Okay, let's talk about PyCon in Bordeaux. How did you end up getting an invitation to speak there? Was it something you were interested in or did someone recommend you from Ataccama?
Yes, there are two parts to that. First, how did I end up there, and second, how did I come up with the idea to apply?
As for how it came to my mind to apply, I had a strong desire to speak at PyCon in the beginning of 2023. So I checked the PyCon website for conferences in Europe that were close to the Czech Republic, where I am based. There weren't many options, but I found one in Bordeaux, France, in February. I was drawn to the idea of going to Bordeaux because it's in the south of France and known for its sunny and warm weather, which is a stark contrast to the cold and foggy weather in the Czech Republic at that time. Plus, I'd never been to Bordeaux before, so it seemed like a great opportunity to combine a trip with giving a talk.
As for the talk itself and the application process, PyCon conferences usually open calls for proposals for a month or so. During that time, you can submit your proposal, which includes an abstract and a full description. The organizers then review the proposals anonymously and decide which talks to accept. I received an email a month before the conference, in mid-January, informing me that my talk had been accepted. So I packed my bags and headed to Bordeaux to give my talk and explore France :)
Did you get to choose your topic for the talk? Why did you decide to focus on Python gotchas? Do you have a personal connection to this topic or did you just find it interesting?
Yes, I got to choose my topic for the talk. PyCon conferences have a diverse audience, ranging from beginners to experienced programmers, and also including non-programmers such as scientists who use Python for calculations related to their field of research. When I was learning Python, I found that some features were not so intuitive, typically for someone coming from a different programming language background. I encountered some common pitfalls and traps in Python that left me surprised, and I thought that’s something worth sharing. My talk aimed to highlight these Python gotchas and provide insights on how to avoid them.
Moving on to your experience as an attendee rather than a speaker, was there a talk or session that left a special impression on you?
Yes, there was one thing specific to PyCon France that I didn't know before attending. Most of the talks were in French, although there were some talks in English as well. I knew about the talks in English based on the abstracts and descriptions, but there were also talks that were advertised in English but delivered in French. There was a funny situation where I attended some talks with an international group of people, but when the speaker started speaking in French despite the English slides, we realized it wasn't meant for us. We turned around and went to grab a coffee. So, that led to more opportunities to connect with people, which was the best part in the end.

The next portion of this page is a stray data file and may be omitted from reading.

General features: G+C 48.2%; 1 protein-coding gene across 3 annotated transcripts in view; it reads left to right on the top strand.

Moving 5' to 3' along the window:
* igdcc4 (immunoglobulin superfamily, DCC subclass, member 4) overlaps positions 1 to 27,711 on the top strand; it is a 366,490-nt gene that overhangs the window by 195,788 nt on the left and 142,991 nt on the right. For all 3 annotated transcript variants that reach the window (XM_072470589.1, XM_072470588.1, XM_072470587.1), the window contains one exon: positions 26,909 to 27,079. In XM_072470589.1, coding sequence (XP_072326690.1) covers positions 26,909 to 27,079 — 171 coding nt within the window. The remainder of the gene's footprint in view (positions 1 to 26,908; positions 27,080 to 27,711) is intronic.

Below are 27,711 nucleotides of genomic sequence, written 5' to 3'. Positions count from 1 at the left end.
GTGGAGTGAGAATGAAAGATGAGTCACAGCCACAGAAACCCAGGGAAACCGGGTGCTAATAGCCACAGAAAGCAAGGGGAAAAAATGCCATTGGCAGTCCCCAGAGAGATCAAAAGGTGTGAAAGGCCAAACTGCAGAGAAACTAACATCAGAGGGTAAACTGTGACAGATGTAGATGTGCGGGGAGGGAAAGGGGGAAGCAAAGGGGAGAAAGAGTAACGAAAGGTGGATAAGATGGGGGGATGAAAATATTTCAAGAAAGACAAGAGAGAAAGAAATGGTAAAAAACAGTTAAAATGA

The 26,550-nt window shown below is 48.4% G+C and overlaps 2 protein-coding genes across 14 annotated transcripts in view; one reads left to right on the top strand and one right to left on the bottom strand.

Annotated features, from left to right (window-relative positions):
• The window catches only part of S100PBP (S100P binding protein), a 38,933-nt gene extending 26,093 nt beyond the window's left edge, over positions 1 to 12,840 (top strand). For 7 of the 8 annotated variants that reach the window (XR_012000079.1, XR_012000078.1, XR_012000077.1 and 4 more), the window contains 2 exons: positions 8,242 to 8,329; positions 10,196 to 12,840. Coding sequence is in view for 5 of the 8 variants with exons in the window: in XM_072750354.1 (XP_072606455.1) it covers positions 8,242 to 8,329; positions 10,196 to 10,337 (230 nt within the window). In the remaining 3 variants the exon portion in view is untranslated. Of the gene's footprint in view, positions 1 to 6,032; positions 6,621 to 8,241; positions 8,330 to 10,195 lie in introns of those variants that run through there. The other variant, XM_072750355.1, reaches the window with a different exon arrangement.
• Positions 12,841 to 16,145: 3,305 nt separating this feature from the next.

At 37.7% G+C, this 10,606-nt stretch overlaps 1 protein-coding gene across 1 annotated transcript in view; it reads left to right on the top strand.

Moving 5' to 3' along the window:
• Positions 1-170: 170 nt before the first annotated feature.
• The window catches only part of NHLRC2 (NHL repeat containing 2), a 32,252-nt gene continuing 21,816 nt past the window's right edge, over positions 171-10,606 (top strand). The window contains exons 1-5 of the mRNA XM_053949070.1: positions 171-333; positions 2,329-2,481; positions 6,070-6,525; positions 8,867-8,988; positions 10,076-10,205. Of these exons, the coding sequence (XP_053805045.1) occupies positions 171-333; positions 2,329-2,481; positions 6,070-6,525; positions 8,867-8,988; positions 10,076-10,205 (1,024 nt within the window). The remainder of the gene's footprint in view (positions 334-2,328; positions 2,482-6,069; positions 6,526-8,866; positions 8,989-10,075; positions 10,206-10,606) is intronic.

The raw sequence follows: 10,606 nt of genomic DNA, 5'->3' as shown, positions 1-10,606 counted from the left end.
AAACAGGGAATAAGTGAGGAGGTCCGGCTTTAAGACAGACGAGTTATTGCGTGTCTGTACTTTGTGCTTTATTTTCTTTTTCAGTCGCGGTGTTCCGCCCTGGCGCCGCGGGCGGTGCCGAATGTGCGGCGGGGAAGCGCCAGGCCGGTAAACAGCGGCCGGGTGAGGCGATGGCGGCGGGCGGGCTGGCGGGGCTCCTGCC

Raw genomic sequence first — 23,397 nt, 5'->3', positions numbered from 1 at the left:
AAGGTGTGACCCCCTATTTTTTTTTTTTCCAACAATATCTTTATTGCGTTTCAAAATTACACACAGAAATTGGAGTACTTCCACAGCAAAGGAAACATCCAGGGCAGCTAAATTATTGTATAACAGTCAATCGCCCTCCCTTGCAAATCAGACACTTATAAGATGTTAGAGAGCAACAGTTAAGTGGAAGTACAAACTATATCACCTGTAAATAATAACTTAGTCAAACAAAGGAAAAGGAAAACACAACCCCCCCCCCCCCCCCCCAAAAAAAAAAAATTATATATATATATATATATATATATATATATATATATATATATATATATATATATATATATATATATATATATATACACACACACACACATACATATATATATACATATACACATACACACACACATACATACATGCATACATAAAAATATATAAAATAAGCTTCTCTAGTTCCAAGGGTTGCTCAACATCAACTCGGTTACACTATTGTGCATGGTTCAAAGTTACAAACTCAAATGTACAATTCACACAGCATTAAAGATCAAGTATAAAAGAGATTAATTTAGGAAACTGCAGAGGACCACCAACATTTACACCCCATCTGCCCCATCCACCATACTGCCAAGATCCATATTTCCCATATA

I wanted to touch on your mentor, Tatiana, and how she helped you.
Yes, absolutely. Tatiana Sokolova is my mentor from Femme Palette, an organization that matches mentees with mentors. I was matched with Tatiana about six months ago, and she has been a tremendous support. When the idea of giving a talk first crossed my mind, Tatiana encouraged me to go for it, to apply for conferences and submit my proposals. She provided me guidance on how to approach public speaking, and I am truly grateful for her mentorship and support.
Where can we catch you next? Give us some details about PyCon Prague. When is it?
Yeah, so there will be two big Python conferences in Prague this year that I’m attending. First one is EuroPython, where I’m co-organizing a workshop for total beginners together with PyLadies , where they will create some version of the snake game, if you remember the snake from old Nokia phones. If someone would like to try programming, this is a great opportunity!
Another one is PyCon CZ, which I also co-organize and which will be held in Prague in September. You can look forward to plenty of talks in English, as well as workshops. The conference will last for three days, with workshops on the third day. We will also have a dedicated PyData track with talks focused on data-oriented topics, and we will soon open calls for proposals. So if anyone is interested in giving a talk or conducting a workshop, I’d warmly encourage them to do so! Giving a talk or conducting a workshop is a huge learning opportunity, a great way to inspire other people and most importantly, it’s fun!
In today's article, we're speaking to our Mia Bajic about her road to PyCon Bordeaux, why she applied as a speaker, and her presentation on Python gotchas. We also touch on her experience as an attendee, and the importance of a mentor's guiding words. Plus, news about PyCon Prague!